Profile exzellenter Wissenschaftlerinnen bei AcademiaNet – eine Initiative der Robert Bosch Stiftung.
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Foto: Don Boomer
|Stadt:||La Jolla, CA|
Research priorities: asymmetric catalysis, kinetics, organic chemistry, reaction mechanisms, homochirality
Donna G. Blackmond’s research focuses on mechanistic studies of organic reactions, including asymmetric catalysis. She pioneered the methodology of "Reaction Progress Kinetic Analysis (RPKA)" for fundamental mechanistic studies of complex organic reactions. She studies prebiotic chemistry and the origin of biological homochirality.
Donna G. Blackmond’s focuses on blending the quantitative aspects of my chemical engineering background together with the synthesis of complex organic molecules by catalytic routes, particularly asymmetric catalysis with application in pharmaceutical processes. This work led to development of Reaction Progress Kinetic Analysis (RPKA), a methodology combining highly accurate in-situ data collection with a rigorous mathematical and graphical approach that permits “kinetic-assisted mechanistic analysis” of complex reaction networks.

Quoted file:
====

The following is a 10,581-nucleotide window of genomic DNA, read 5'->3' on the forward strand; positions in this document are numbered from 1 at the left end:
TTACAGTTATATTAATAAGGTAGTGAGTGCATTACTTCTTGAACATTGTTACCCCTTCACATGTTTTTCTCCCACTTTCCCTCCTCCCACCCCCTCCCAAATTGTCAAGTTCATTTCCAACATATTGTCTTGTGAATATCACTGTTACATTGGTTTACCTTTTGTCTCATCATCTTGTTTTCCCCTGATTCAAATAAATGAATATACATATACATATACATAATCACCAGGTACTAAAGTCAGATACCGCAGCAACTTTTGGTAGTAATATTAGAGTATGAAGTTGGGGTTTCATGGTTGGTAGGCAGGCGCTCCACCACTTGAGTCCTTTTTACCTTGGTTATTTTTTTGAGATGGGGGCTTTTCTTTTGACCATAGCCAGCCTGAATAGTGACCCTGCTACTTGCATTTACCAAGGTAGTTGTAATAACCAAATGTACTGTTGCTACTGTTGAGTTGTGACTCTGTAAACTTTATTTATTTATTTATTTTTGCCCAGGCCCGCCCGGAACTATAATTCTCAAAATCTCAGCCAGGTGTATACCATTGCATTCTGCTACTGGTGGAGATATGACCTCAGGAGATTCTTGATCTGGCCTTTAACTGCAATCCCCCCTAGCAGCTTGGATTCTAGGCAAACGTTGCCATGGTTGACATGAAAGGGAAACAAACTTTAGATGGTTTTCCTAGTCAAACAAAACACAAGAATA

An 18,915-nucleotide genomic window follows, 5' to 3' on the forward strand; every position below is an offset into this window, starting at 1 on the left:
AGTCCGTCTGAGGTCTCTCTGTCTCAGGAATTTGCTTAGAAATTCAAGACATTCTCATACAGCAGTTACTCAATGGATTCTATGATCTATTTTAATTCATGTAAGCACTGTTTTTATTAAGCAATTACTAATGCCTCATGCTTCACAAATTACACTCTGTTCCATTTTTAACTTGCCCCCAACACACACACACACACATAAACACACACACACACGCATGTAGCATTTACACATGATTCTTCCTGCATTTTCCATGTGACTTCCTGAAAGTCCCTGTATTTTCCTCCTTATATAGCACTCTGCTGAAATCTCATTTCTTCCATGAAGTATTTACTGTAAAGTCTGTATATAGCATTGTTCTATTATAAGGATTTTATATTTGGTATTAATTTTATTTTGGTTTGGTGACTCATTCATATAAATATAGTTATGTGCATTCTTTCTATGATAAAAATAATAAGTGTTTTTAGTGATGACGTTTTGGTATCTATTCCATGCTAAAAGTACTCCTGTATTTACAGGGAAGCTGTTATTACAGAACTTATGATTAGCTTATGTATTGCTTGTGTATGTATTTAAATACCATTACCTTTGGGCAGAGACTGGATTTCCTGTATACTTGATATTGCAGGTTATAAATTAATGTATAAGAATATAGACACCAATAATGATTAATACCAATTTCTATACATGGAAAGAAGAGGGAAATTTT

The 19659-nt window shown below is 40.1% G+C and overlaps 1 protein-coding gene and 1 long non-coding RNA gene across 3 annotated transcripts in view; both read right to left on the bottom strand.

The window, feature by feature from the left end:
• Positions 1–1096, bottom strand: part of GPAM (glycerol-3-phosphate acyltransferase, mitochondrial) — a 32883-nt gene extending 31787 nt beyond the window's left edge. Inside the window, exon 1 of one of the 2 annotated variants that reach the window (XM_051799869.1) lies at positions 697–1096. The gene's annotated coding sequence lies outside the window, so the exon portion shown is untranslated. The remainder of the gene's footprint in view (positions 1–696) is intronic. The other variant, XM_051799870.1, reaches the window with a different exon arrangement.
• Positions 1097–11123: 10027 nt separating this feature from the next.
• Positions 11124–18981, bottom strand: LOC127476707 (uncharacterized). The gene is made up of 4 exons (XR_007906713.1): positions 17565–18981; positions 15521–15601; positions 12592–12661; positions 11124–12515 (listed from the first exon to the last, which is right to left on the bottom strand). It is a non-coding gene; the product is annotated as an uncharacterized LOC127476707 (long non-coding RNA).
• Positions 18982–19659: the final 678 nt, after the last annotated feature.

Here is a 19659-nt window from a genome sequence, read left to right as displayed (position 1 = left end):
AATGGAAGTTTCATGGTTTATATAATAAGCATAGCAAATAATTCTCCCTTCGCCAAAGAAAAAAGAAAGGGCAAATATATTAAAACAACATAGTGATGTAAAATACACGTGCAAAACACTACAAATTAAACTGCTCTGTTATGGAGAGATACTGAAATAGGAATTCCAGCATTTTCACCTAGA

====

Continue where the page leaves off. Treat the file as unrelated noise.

Her research efforts involve experimental, computational, and theoretical investigations of complex organic reactions and reaction networks including asymmetric organocatalytic reactions, Pd-catalyzed C-C and C-N bond forming reactions, asymmetric hydrogenation, competitive reactions including kinetic resolutions, and investigations of nonlinear effects in stoichiometric, catalytic, and autocatalytic reactions.
Blackmond’s theoretical work has derived relationships between catalyst enantiopurity and reaction rate that expand the power of this tool as a meaningful mechanistic probe. This work led into another area of fundamental research probing the origin of biological homochirality, a phenomenon that may itself be considered a remarkable nonlinear effect.
Her team has expanded the range of models from proposals based purely on chemical reactions, including symmetry breaking in asymmetric autocatalysis, to models based on physical phase behavior of chiral molecules as well as a combination of chemical and physical processes. They seek to rationalize the evolution of biological homochirality with experimental work and theoretical models.
06108 Halle (Saale)
|Tel.||0345 - 47 239 - 120|
|Fax||0345 - 47 239 - 139|